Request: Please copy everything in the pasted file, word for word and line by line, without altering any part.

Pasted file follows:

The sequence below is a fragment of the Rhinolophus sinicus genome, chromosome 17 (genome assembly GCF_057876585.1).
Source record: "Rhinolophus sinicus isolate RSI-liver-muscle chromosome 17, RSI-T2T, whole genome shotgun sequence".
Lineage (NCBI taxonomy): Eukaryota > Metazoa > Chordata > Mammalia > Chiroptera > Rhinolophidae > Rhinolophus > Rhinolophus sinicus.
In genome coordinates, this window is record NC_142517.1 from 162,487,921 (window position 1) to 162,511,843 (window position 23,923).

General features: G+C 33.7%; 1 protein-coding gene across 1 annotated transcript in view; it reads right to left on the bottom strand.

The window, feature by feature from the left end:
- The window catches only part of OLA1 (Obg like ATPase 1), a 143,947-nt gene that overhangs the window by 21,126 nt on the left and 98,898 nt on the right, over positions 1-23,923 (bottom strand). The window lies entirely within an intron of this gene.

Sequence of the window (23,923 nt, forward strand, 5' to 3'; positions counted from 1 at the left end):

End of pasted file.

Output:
The sequence below is a fragment of the Rhinolophus sinicus genome, chromosome 17 (genome assembly GCF_057876585.1).
Source record: "Rhinolophus sinicus isolate RSI-liver-muscle chromosome 17, RSI-T2T, whole genome shotgun sequence".
Lineage (NCBI taxonomy): Eukaryota > Metazoa > Chordata > Mammalia > Chiroptera > Rhinolophidae > Rhinolophus > Rhinolophus sinicus.
In genome coordinates, this window is record NC_142517.1 from 162,487,921 (window position 1) to 162,511,843 (window position 23,923).

General features: G+C 33.7%; 1 protein-coding gene across 1 annotated transcript in view; it reads right to left on the bottom strand.

The window, feature by feature from the left end:
- The window catches only part of OLA1 (Obg like ATPase 1), a 143,947-nt gene that overhangs the window by 21,126 nt on the left and 98,898 nt on the right, over positions 1-23,923 (bottom strand). The window lies entirely within an intron of this gene.

Sequence of the window (23,923 nt, forward strand, 5' to 3'; positions counted from 1 at the left end):